/ NEW REVIEW: Alpkit Bouldering Mats - Mujo and Project
Read more at http://www.ukclimbing.com/gear/review.php?id=5482
Probably both very good mats, but can't help feeling Alpkit have lost their 'great value for money' tag.
Case and point - Old Phud - £70, new Mujo - £120....pretty big price hike.
Yes because they are trying to do things ethically and produce them in UK and not China. We need to realize that to buy cheap stuff, whatever it is, comes at an environmental cost
Although the Mujo is closer in size to the old phud, i think it's a little unfair to say we have lost our way, when we have our current model of Phud is at £65.
For £120, I feel it still represents a bargain, because of what goes into it. UK made, top class foam, and the best materials we can think of.
The size difference is because the foam is under pressure in the mat ;o)
Nicks pretty busy today but I can tell you the Cordura comes from Germany, except the Black which is woven in Lancashire. We tried to source all the fabric from the UK but the only Cordura you can buy that is woven here is in military colours. There are UK companies that sell Cordura in more colours but it is mostly imported from the Far East. The open cell foam is made and converted (cut to size) in Derbyshire. The open cell comes from a supplier in Israel I have known, used and trusted for over 10 years. All the webbing is woven in Derbyshire as well.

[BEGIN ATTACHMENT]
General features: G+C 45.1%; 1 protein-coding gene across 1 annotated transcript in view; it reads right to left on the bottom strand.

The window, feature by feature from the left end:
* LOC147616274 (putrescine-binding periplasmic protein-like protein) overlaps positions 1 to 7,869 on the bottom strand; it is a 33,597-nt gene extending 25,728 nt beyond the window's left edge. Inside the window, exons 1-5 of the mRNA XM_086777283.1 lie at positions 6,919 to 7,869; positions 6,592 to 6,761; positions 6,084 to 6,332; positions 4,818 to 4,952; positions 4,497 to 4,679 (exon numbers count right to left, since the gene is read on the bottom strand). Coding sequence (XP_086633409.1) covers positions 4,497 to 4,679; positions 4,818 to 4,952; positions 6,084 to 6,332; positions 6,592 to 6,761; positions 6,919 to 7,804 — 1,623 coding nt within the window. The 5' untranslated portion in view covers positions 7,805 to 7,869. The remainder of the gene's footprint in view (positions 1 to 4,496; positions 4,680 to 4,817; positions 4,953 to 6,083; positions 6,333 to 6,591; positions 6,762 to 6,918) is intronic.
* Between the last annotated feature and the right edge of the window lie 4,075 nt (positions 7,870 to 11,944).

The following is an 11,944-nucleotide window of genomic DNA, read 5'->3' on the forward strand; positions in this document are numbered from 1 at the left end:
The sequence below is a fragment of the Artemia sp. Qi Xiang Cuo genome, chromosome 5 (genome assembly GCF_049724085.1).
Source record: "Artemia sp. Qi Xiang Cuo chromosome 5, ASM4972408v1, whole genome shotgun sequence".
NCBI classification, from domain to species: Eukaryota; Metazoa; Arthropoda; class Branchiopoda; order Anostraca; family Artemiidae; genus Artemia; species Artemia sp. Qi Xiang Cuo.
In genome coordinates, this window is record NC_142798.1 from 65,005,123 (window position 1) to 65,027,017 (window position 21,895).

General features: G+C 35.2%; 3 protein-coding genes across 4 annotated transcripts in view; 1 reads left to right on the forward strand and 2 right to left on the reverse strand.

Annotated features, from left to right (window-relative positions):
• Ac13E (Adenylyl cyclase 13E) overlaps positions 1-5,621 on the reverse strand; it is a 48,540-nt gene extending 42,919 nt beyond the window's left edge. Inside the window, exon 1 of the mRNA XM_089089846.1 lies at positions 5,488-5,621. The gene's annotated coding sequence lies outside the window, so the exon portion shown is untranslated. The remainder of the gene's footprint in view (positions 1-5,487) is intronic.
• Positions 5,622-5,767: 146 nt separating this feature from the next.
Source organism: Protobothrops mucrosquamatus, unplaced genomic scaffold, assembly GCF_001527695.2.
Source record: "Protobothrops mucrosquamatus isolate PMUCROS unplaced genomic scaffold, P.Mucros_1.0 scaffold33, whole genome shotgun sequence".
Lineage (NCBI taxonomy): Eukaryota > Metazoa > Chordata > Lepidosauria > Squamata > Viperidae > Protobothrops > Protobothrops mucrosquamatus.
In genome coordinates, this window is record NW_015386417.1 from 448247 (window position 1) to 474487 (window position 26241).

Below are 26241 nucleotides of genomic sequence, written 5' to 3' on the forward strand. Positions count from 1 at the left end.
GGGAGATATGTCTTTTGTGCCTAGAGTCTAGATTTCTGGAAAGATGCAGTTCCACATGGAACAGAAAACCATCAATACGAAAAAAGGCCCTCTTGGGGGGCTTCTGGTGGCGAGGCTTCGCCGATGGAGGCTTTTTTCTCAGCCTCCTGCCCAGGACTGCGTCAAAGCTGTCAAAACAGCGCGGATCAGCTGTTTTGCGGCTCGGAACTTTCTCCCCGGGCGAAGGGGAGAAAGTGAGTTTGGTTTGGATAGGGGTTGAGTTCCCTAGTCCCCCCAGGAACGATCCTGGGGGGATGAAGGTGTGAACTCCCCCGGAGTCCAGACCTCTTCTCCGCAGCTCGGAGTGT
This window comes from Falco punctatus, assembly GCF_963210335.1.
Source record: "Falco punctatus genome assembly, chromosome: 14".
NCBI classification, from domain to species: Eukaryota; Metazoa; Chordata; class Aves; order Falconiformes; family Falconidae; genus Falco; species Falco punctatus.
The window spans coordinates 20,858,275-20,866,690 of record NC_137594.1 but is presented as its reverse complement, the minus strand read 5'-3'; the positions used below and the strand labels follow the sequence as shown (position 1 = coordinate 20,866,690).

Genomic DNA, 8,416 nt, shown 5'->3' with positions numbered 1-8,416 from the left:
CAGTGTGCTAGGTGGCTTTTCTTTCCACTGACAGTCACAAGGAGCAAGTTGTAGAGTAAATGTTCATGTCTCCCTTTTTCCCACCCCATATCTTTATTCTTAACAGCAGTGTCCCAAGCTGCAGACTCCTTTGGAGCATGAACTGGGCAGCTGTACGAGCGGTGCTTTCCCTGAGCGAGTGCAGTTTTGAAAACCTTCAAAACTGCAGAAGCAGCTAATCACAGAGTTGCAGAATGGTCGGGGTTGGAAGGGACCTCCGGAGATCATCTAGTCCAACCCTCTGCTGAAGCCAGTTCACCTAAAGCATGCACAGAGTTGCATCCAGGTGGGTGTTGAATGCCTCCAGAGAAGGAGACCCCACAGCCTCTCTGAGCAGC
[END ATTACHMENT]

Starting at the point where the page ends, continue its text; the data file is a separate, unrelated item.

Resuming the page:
I can understand people's feelings that we have lost our way a little and our products might not have the wow factor they once did on price. I would say our focus is now tending towards trying to make the best product we can and the price naturally drops out. In comparison as prices of raw materials, labour and shipping have steadily risen there are a lot more brands out there that are happy to make sacrifices to achieve a more affordable, competitive price.
We did redesigned the Phud to make it as cheap to produce as possible but this comes with it's disadvantages, which we have publicised on our website, and we find most customers are happy to purchase a Mujo or Project for the increased durability.
Just as a note, all the major components parts of most boulder mats are oil based and when the Phud retailed for £70, petrol was 81p a litre.
There is some debate about source of materials and where manufacturing occurs, its a battle manufacturers are going to be hard pushed to get people to swallow because UK source and build will put the price up... most people want to have things made locally, and organic, when asked but then when they buy they look at price which leads them to far east sources.